DSAConvertSignatureFormat

From Crypto++ Wiki
Jump to navigation Jump to search

DSAConvertSignatureFormat allows you to convert between different DSA and ECDSA signature formats. Signature formats and how to use them with Crypto++ comes up on occasion, like Convert DSA_P1363 to DSA_DER, ECDSA sign with OpenSSL, verify with Crypto++ and ECDSA sign with BouncyCastle and verify with Crypto++ on Stack Overflow.

Crypto++ supports three types of DSA and ECDSA signature formats. The first is the library's native format and it is IEEE's P1363. P1363 is a simple concatenation of r and s. The second format is ASN.1/DER format, and it is used by OpenSSL, Java and .Net. ASN.1/DER is a SEQUENCE of two INTEGER, r and s. The final format is OpenPGP format.

A full sample that uses DSAConvertSignatureFormat is available at OpenSSL and Java on the wiki. DSAConvertSignatureFormat is only a small part of the code.

Function Signature

DSAConvertSignatureFormat is declared in dsa.h and defined in dsa.cpp. The signature of the function is shown below.

size_t DSAConvertSignatureFormat(
    byte *buffer, size_t bufferSize, DSASignatureFormat toFormat,
    const byte *signature, size_t signatureLen, DSASignatureFormat fromFormat);

buffer is the destination buffer.

bufferSize is the destination buffer size.

toFormat is the new encoding format.

signature is the source buffer.

signatureLen is the source buffer size.

fromFormat is the existing encoding format.

DSASignatureFormat is an enumeration and is one of DSA_P1363, DSA_DER or DSA_OPENPGP.

Crypto++ and P1363

Crypto++ uses P1363 format by default for signatures. The signature is a concatenation of r and s, where both r and s are based on the size of a field element and the subgroup order. Sometimes the signature is denoted r || s because it is a simple concatenation.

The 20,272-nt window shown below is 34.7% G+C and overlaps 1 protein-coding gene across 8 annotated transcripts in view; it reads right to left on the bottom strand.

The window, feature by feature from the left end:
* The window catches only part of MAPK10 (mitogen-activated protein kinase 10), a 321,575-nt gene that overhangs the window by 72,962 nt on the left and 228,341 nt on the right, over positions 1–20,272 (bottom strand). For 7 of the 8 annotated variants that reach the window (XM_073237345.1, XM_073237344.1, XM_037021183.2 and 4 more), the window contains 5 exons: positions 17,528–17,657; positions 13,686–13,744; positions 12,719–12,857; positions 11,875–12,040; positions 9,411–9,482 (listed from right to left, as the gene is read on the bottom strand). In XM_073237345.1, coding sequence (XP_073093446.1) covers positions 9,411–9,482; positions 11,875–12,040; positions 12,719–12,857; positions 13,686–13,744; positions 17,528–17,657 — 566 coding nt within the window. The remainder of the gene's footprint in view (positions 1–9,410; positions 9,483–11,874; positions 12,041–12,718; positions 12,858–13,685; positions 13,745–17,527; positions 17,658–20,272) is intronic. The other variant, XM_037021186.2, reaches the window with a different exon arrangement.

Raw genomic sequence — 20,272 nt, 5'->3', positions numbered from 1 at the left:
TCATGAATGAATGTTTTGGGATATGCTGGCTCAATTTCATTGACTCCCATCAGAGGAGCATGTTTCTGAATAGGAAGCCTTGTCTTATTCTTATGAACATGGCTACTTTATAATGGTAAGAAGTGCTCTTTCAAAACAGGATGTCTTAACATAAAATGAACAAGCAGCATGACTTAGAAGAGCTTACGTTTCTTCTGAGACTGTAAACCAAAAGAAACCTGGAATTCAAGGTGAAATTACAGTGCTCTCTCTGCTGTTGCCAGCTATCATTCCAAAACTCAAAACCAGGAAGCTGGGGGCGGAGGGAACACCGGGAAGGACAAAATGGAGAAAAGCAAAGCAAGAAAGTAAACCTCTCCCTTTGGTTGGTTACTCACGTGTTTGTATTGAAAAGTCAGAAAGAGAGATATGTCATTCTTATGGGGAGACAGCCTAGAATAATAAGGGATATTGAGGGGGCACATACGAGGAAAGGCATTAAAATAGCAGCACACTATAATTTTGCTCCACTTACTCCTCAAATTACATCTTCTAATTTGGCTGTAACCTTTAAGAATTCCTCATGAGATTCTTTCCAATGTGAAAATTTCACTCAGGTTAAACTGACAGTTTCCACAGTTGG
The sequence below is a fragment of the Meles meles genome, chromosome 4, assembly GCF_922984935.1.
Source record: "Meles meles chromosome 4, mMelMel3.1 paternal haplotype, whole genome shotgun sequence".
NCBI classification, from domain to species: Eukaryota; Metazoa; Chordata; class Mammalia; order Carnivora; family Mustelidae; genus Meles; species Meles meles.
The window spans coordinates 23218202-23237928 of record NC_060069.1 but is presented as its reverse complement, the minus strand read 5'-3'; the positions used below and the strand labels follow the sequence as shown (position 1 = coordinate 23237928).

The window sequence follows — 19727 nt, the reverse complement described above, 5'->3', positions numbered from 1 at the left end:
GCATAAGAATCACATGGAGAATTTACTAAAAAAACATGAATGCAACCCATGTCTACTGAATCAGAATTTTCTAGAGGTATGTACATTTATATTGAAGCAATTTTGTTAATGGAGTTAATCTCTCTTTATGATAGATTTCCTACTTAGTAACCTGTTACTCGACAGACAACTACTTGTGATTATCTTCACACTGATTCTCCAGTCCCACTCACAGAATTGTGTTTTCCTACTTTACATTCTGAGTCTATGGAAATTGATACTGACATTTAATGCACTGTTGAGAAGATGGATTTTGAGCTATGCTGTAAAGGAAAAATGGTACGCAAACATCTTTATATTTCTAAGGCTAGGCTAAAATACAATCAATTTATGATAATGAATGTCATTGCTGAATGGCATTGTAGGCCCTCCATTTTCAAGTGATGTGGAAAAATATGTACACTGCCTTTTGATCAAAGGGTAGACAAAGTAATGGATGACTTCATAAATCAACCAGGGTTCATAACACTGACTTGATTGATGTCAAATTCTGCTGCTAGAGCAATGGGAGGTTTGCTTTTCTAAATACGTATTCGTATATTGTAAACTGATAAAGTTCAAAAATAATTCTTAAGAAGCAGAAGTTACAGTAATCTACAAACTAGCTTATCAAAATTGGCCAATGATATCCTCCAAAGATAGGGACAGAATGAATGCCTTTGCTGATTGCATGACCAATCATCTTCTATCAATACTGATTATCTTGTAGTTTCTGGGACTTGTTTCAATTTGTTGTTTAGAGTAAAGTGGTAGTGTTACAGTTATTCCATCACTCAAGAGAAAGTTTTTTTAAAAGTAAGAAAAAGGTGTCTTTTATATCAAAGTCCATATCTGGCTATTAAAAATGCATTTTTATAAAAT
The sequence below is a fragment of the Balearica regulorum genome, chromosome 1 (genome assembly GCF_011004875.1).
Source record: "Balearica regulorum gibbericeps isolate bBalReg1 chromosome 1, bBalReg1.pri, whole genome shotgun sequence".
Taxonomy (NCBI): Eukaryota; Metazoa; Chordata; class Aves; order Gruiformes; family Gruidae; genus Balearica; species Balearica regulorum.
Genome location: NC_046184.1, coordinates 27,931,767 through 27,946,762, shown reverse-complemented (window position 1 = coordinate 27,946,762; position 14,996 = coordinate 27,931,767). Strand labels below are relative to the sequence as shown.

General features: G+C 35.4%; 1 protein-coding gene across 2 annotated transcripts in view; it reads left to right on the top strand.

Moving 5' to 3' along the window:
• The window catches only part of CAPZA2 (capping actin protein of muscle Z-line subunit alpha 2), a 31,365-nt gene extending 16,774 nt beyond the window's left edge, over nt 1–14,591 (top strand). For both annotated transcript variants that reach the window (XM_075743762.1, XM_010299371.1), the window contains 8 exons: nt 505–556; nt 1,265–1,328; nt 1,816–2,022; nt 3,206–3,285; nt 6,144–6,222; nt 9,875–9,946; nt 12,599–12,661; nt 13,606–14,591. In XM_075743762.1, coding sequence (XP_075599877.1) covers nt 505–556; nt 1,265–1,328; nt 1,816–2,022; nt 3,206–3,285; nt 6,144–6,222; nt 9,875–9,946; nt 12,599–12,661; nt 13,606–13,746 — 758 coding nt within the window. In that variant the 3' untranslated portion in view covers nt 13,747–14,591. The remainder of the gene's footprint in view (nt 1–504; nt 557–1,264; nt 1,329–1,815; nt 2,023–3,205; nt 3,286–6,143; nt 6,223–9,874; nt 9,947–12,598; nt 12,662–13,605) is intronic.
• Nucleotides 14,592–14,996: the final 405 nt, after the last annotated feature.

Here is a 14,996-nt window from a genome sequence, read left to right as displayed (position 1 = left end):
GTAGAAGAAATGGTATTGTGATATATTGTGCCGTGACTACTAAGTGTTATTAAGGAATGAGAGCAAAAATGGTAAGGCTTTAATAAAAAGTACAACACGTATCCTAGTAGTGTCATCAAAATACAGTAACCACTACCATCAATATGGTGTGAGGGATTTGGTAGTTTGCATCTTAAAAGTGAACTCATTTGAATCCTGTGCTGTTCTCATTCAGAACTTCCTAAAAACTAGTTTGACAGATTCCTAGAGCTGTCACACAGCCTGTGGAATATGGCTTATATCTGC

The table below shows different element and signature sizes for different fields. DSA uses the field of integers, and ECDSA uses a field over elliptic curves. NIST random curves are shown, and Koblitz curves are similar.

Algorithm Element Size Signature Size
DSA-1024 16 40
DSA-2048 32 56
DSA-3072 48 64
secp112r1 14 28
secp128r1 16 32
secp224r1 28 56
secp256r1 32 64
secp192r1 40 80
secp384r1 48 96
secp521r1 66 132

P1363 to ASN.1/DER

Crypto++ uses P1363 formatted signatures, and OpenSSL, Java and .Net use ASN.1/DER formatted signatures. The code below converts from P1363 to ASN.1/DER. The tricky part in the code is determining the ASN.1/DER buffer size.

The code below assumes you have a Crypto++ signature in p1363Signature produced by a function like SignMessage. The signature is r || s.

std::string p1363Signature, derSignature;

// ...Calculate signature
p1363Signature = SignMessage(signer, message);

// Make room for the ASN.1/DER encoding
derSignature.resize(3+3+3+2+p1363Signature.size())

size_t encodedSize = DSAConvertSignatureFormat(
    (byte*) (&derSignature[0]), derSignature.size(), DSA_DER,
    (const byte*) (p1363Signature.data()), p1363Signature.size(), DSA_P1363);

ASSERT(encodedSize <= derSignature.size());
derSignature.resize(encodedSize );